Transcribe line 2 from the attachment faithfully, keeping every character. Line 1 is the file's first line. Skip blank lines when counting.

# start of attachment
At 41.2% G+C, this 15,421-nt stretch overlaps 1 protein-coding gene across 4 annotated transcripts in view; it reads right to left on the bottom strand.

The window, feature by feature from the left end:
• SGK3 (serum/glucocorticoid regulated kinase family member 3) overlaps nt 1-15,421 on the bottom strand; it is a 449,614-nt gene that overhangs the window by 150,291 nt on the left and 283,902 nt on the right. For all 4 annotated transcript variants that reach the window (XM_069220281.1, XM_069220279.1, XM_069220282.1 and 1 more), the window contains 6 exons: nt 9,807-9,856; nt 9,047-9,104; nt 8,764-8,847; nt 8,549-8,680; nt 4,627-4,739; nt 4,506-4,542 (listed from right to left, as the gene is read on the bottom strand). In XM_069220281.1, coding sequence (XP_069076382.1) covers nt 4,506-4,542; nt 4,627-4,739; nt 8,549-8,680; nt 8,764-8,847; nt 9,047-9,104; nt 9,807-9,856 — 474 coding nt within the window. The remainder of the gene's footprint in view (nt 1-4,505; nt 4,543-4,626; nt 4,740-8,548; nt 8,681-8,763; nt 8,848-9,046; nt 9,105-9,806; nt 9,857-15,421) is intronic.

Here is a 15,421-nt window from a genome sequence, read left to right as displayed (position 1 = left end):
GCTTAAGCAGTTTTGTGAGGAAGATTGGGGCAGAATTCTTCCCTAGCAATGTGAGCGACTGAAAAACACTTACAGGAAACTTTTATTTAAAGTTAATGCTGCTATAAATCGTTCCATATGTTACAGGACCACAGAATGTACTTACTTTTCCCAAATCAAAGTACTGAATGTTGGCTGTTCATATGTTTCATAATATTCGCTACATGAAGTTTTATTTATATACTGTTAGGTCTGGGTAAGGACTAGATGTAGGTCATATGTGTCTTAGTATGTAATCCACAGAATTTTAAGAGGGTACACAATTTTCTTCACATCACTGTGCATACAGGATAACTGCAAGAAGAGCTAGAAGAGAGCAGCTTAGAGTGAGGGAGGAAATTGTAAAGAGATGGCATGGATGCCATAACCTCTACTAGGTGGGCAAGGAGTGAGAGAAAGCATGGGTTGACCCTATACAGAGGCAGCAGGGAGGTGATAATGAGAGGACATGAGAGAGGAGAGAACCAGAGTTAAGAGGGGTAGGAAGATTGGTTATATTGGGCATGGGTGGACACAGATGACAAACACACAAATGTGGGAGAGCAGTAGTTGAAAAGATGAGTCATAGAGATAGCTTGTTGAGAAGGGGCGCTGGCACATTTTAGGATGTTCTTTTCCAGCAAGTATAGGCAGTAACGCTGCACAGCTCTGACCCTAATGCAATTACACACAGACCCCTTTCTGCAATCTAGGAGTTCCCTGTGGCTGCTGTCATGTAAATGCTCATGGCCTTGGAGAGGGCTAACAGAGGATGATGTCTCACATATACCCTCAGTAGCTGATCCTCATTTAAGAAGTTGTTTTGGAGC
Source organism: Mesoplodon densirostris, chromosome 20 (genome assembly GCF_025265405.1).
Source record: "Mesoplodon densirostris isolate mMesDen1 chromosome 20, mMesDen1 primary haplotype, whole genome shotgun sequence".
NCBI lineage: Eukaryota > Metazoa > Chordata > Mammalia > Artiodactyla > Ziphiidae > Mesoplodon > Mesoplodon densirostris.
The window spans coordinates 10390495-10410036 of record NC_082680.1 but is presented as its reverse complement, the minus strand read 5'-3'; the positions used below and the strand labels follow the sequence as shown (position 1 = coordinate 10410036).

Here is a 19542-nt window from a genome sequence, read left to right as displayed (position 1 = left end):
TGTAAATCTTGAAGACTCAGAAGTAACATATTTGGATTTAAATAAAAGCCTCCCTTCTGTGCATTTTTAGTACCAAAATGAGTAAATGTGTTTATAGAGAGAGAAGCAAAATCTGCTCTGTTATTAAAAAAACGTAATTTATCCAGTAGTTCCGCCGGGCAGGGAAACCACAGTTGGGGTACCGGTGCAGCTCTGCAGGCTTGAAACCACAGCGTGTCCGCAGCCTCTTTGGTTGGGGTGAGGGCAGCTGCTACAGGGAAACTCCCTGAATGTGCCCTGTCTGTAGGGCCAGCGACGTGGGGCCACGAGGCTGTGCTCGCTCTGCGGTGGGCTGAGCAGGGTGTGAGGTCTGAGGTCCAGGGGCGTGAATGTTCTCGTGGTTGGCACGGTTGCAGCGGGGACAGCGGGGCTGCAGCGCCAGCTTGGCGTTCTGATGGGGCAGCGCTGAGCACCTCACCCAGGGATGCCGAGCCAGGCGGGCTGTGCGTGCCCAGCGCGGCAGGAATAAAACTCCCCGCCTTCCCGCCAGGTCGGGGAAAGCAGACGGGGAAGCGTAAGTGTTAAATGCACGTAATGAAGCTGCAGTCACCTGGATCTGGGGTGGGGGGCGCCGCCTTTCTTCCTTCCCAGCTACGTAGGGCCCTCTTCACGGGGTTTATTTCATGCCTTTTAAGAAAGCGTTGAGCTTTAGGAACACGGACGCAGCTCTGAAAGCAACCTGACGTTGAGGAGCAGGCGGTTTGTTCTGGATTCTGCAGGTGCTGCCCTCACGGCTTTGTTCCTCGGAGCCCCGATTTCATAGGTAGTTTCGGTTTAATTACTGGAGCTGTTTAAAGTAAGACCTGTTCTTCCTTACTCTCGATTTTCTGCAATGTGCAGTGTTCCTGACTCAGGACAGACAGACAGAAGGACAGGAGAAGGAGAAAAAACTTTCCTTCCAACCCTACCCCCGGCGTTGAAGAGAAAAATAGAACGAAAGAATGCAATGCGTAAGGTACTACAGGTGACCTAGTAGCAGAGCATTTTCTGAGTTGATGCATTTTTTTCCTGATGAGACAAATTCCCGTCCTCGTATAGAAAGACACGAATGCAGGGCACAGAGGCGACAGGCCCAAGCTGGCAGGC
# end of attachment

The window, feature by feature from the left end: